There’s a chance the Steelers would have added another kicker following next weekend’s roster cuts anyway. Now, Hartley’s injury could force them to act sooner — and be forced to continue their search into next weekend.
At a time when some wonder whether Washington is clumsily hiding behind the “concussion” label to justify going with a starting quarterback other than Robert Griffin III to start the season, coach Jay Gruden apparently has the authority to go with a starting quarterback other than Griffin for Week One, and beyond.
Albert Breer of NFL Media reports that Gruden has the power to choose his starting quarterback, despite the huge investment made three years ago in Griffin, along with the decision to pick up his fifth-year option for 2016 at more than $16 million. (It’s guaranteed for injury only until March.)
It’s tempting to say the situation could get messy. The reality is it could only get messier. Jeff Darlington of NFL Media reports Griffin doesn’t believe he suffered a concussion last Thursday against the Lions. The team originally said during the game that Griffin had been cleared to return. Then, the team said he had a concussion, prompting some in the media to wonder whether the “concussion” label had been used as a way to keep Griffin from meeting with reporters that night, given that Griffin already had had a rough week when it comes to talking publicly.
Griffin thereafter was cleared for Saturday’s game against the Ravens, via press release announcing the he would play. The next day, another press release said he wouldn’t play — and that he hadn’t been cleared.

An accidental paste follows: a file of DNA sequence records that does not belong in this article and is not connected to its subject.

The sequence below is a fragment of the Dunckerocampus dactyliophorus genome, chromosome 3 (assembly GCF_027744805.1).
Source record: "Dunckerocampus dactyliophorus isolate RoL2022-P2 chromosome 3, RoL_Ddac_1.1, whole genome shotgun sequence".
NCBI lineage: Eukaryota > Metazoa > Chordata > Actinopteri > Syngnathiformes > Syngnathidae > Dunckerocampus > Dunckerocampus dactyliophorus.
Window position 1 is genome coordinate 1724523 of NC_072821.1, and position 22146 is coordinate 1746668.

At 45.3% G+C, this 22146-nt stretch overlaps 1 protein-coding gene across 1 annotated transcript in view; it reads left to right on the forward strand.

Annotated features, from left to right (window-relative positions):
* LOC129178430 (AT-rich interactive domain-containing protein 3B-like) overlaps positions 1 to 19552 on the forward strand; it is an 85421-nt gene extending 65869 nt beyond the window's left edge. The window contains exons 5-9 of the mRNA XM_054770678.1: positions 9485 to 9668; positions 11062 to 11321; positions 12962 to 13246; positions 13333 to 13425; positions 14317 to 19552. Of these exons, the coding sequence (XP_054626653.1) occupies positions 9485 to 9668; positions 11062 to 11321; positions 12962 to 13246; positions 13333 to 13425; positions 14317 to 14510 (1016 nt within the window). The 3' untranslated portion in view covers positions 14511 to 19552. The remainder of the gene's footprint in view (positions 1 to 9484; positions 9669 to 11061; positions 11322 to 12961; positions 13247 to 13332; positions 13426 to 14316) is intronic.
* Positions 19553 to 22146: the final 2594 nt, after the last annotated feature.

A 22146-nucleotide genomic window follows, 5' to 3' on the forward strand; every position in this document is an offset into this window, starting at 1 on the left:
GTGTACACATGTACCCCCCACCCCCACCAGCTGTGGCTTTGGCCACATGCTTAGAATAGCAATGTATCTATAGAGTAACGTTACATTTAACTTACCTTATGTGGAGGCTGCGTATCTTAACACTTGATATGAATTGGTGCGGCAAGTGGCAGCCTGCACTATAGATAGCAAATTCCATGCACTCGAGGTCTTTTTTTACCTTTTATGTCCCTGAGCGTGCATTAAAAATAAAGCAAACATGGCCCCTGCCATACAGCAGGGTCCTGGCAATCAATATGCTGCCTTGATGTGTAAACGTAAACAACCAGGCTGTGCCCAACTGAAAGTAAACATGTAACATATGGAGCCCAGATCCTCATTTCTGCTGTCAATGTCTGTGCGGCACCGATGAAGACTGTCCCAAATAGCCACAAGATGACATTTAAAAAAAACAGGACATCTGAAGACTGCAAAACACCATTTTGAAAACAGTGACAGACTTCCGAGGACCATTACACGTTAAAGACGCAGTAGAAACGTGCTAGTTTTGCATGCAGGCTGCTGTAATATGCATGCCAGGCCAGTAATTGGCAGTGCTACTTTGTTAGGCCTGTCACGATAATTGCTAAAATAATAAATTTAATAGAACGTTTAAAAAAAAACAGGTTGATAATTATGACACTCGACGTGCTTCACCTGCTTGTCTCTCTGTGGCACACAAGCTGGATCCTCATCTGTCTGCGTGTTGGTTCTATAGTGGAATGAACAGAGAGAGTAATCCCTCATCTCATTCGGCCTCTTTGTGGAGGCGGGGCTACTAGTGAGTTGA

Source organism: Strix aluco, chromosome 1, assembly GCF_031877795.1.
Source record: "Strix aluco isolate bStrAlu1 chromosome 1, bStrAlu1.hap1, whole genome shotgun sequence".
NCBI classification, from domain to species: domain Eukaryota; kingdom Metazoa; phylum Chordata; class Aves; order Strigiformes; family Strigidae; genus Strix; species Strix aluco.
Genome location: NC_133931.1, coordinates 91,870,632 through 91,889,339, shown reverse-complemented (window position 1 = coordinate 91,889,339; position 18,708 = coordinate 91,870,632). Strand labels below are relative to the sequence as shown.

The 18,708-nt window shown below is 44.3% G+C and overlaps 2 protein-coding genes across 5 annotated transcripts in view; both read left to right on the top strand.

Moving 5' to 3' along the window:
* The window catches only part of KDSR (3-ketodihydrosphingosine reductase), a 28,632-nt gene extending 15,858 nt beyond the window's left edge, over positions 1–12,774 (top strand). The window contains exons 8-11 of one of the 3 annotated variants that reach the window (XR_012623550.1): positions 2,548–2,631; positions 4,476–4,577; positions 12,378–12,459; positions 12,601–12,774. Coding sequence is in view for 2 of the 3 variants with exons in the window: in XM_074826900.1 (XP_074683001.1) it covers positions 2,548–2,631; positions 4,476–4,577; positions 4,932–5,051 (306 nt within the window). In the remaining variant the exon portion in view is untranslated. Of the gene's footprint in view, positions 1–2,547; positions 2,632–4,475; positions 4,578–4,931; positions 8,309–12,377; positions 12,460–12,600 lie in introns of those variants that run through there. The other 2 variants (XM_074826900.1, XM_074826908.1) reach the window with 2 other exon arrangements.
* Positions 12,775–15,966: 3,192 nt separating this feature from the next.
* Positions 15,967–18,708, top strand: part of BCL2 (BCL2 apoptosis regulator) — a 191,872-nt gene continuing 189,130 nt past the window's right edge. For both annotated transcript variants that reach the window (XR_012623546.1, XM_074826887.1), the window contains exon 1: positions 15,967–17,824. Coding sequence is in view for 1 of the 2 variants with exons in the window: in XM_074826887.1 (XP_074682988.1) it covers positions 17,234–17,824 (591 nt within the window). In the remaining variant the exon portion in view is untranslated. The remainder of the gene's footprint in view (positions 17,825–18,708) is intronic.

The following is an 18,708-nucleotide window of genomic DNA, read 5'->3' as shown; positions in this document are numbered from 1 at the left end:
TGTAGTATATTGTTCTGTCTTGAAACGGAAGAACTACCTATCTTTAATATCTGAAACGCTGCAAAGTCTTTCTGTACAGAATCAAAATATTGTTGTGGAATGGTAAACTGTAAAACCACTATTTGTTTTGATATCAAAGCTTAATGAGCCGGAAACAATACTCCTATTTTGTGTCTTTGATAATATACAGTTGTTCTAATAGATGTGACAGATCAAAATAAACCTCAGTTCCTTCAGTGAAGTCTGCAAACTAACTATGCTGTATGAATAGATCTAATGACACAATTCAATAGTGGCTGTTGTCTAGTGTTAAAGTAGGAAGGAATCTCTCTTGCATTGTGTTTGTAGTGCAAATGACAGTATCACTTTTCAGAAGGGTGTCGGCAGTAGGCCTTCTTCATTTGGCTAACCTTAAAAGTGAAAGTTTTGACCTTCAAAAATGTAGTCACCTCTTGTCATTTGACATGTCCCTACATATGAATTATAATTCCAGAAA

As Brian Mitchell of CSN Mid Atlantic explained it this week on PFT Live on NBC Sports Radio, Gruden was hired to convert Griffin into a pocket passer, something Griffin apparently wanted to do. But it hasn’t worked. And at some point Gruden needs to use someone else, or he won’t be working as the team’s head coach.
None of this means Cousins is the answer. Last year, the 2012 fourth-round pick seemed to outplay Griffin in the preseason. Then, after Griffin suffered an ankle injury and Cousins initially showed promise, he played poorly, eventually yielding to Colt McCoy.
It feels like the revolving door will continue to spin at quarterback, until the team makes another bold move to find the team’s first true, entrenched, year-to-year franchise quarterback since Joe Theismann.
Michael Vick made his Steelers debut on the second series of the team’s Saturday preseason game in Buffalo and, even after an abbreviated week of practice work in unfamiliar surroundings, knew exactly where to go with the ball.
Vick threw a 63-yard pass to Martavis Bryant on his first play as the Steelers moved inside the Bills’ 20-yard line. Three plays later with the Steelers facing third down, Vick lofted a pass intended to Bryant into the end zone and Bryant drew a pass interference penalty to extend the drive.
The Steelers, by the way, are really going to miss Bryant during his four-game suspension to start the season.
Vick visited the Steelers Aug. 25 and signed with the team after a workout with Steelers coach Mike Tomlin. The team needs a veteran backup because Bruce Gradkowski was placed on injured-reserve and because third-year quarterback Landry Jones has done little to make the team believe he can produce if Ben Roethlisberger was to suffer an injury.
Vick, 35, figures to get more work today and in next week’s preseason finale, and as long as he’s healthy and catches up to the playbook he’ll likely open the season as the primary backup to Roethlisberger despite being unemployed into the final week of August.